Over the years I have done a very bad thing in the eyes of scholars. I have drifted more toward translations that work to make the text more readable. For ESV, NASB, NRSV, and RSV lovers… I am a heretic. For KJV only people, I’ve been apostate for years.
I still use “word for word” translations, but for preaching and group study, I look more toward less formal and more readable. I still want “accurate.” But in translation, that is simply a moving target. I just don’t want someone who is fairly new in the faith to try to have to “translate” an English word or phrase!
In my Lenten reading this morning, there is this verse in Gen. 42:
12 He said to them, “No, it is the nakedness of the land that you have come to see.” (ESV)
The “nakedness of the land?” What? They came to hit the strip clubs?
One great function of BibleGateway is the parallel translation feature. I put three translation options HERE.
The beauty of several translations is realizing we can have accuracy AND clarity. It’s not always “word for word,” but it WILL communicate the truth of the passage.
Cokesbury had a huge sale last week and it included the Common English Study Bible. I was able to obtain this translation when it first came out through the generosity of the publisher, and I’ve found it to be a refreshing translation. It certainly has its “quirks,” but for common reading (and for me it’s so helpful in reading the Deuterocanonical books) it’s a nice translation. I have found myself using the CEB and NIV together the past year or so.
The Study Bible is a nice addition. I would compare it to the NIV Study Bible in purpose. It helps the reader read the Bible. I find the ESV Study Bible gets into some depth that stretches into study and theology. To this point (and it’s early for me) the CEB Study Bible has put together a tool to help the common believer simply read better.
I purchased the hardcover edition with the Apocrypha, so let me start out by saying this thing isn’t going into my briefcase! This picture has my first copy of the Common English Bible (with Apocrypha) on top of the CEB Study Bible. To put it bluntly… this thing is HUGE.
The type font is not too small. There is color everywhere. Pictures are not overwhelming, but useful.
The sidebars offer very helpful insights into definitions or cultural issues or textual issues of the particular passage.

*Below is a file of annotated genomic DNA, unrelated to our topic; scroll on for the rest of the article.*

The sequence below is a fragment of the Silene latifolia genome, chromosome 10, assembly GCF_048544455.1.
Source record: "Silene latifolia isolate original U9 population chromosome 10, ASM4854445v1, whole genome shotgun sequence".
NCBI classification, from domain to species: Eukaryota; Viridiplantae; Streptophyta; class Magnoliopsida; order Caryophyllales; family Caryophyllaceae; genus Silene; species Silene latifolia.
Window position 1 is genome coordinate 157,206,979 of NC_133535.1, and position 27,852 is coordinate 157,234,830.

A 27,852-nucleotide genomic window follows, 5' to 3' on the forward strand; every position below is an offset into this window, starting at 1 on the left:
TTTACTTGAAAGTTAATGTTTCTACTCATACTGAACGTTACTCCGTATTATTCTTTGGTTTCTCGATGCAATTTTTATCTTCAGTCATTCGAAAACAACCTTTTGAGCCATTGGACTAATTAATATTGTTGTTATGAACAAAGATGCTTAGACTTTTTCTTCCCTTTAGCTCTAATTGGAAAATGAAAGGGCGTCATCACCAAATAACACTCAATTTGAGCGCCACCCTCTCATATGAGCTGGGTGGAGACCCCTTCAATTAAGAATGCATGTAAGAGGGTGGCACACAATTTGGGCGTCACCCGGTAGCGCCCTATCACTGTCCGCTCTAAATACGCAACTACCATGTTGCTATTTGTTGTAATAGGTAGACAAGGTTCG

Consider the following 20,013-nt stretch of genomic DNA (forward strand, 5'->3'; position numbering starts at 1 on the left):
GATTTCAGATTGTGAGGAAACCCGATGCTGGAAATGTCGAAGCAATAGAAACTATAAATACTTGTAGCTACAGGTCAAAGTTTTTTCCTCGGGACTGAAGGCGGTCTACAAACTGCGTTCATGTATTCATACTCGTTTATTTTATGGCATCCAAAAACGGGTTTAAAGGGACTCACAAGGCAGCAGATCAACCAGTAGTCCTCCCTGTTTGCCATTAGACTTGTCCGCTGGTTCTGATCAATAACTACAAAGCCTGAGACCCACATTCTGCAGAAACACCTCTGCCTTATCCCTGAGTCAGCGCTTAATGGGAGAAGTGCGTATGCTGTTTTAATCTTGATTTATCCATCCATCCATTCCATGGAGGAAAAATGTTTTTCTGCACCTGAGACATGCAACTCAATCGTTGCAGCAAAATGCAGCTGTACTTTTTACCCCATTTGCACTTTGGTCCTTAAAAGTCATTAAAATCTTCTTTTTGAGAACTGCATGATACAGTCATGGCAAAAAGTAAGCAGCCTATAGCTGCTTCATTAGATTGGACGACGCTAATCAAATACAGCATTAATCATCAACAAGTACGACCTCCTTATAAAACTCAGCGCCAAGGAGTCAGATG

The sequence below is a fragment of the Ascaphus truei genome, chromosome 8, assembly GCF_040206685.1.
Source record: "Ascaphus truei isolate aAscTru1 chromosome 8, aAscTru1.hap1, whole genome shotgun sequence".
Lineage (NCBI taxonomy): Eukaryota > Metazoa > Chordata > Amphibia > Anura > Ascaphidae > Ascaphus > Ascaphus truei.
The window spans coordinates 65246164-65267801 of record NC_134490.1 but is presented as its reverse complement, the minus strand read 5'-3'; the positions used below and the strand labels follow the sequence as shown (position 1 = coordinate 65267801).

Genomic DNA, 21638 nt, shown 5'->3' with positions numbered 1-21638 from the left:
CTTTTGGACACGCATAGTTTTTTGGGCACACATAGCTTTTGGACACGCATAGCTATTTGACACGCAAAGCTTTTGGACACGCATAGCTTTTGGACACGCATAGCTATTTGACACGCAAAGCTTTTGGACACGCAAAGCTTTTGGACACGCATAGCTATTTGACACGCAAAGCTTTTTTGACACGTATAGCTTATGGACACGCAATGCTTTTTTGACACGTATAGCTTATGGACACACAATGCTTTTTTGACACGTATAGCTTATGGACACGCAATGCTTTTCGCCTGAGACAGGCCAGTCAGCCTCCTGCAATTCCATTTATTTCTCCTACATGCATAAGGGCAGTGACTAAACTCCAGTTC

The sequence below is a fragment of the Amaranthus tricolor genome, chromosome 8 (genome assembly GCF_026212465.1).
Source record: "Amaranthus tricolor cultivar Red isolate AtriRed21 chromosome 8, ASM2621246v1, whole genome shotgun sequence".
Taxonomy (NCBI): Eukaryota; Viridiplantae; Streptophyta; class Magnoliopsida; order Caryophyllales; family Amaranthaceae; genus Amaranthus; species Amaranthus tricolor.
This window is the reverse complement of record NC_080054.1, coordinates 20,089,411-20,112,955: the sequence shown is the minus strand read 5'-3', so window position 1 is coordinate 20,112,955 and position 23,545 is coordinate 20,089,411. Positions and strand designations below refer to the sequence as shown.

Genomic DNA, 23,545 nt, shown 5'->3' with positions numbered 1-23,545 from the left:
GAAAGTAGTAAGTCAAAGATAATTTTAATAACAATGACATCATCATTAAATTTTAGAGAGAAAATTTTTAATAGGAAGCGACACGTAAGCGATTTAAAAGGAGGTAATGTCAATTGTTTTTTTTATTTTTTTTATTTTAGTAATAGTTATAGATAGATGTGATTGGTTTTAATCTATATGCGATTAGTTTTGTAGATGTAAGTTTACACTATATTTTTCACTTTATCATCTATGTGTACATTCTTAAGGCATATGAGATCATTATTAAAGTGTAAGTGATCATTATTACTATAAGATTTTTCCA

The maps are beautiful.
Typically I am more of a fan of a plain text Bible, so I am grateful I have a black letter CEB with Apocrypha. But this study Bible, I think, is very helpful for those wanting just some basic insights into what is going on in the passage.
While this translation, like very translation these days, will fall victim to labeling (too “Reform,” too “Conservative,” too “liberal”) I think, as a “conservative” Christian, this translation is extremely helpful in reading the text well. I also think this study Bible will be helpful to open up passages a little more clearly, in the vein of the NIV Study Bible.
Since the arrival of the Common English Bible, I have been intrigued by the simple approach to translation. It is designed to make the Bible clear.
For lifelong Christians, that isn’t easy. I have trouble still with calling Jesus “the Human One,” and calling the ark a box.
But where I see how the CEB excels is in the Apocrypha. I’m not familiar with the Apocrypha, so reading the CEB helps me flow in the text much easier than the NRSV. It’s actually a pleasure reading the Apocrypha with the CEB.
The CEB Study Bible is now out and I’ve had a copy of the Gospel of Mark for awhile. The sample CEB Study Bible reveals a simple study Bible. The notes are very simple. They do not try to push “doctrine.” They try to reveal clarity. There are sidebars in the main text that explore a subject a bit more deeply.
This isn’t the ESV Study Bible, to be sure. It’s not trying to overwhelm you with notes. It’s trying to get the reader a bit more engaged in the text.
The approach to Scripture is revealed in an intro article by Joel Green. It’s called “The Authority of Scripture,” and I thought it was well done.
Here is part of the last paragraph (using 2 Tim. 3:16-16 for the base):
This text is helpful for anyone thinking about scripture’s authority, for two reasons. First, it reminds us of the claim of our faith, that scripture has its origins in the aims and voice of God… Scripture beats witness to God because God enables speech about God and God’s activity in the world. Second, it reminds us of the purpose or direction of scripture’s authority. The role of scripture isn’t to teach us lessons about history, medicine, archaeology, architecture, science, geography, and so on… Instead, engagement with scripture should produce this: “that the person who belongs to God can be equipped to do everything that is good.” We exhibit our best beliefs about the Bible not so much by what we say about the Bible but through scripture-shaped hearts and lives.
This is a Bible that might be considered as a good alternative to the NIV Study Bible.
I will still utilize the NIV far more, but the CEB continues to impress me with their aim in getting people INTO the Scriptures.
Last Advent season I was part of the blogger series for the Common English Bible. They extended their blogging series through Lent, then to Pentecost, so I spent many months using the Common English Bible along with the NIV2011 in my teaching and preaching.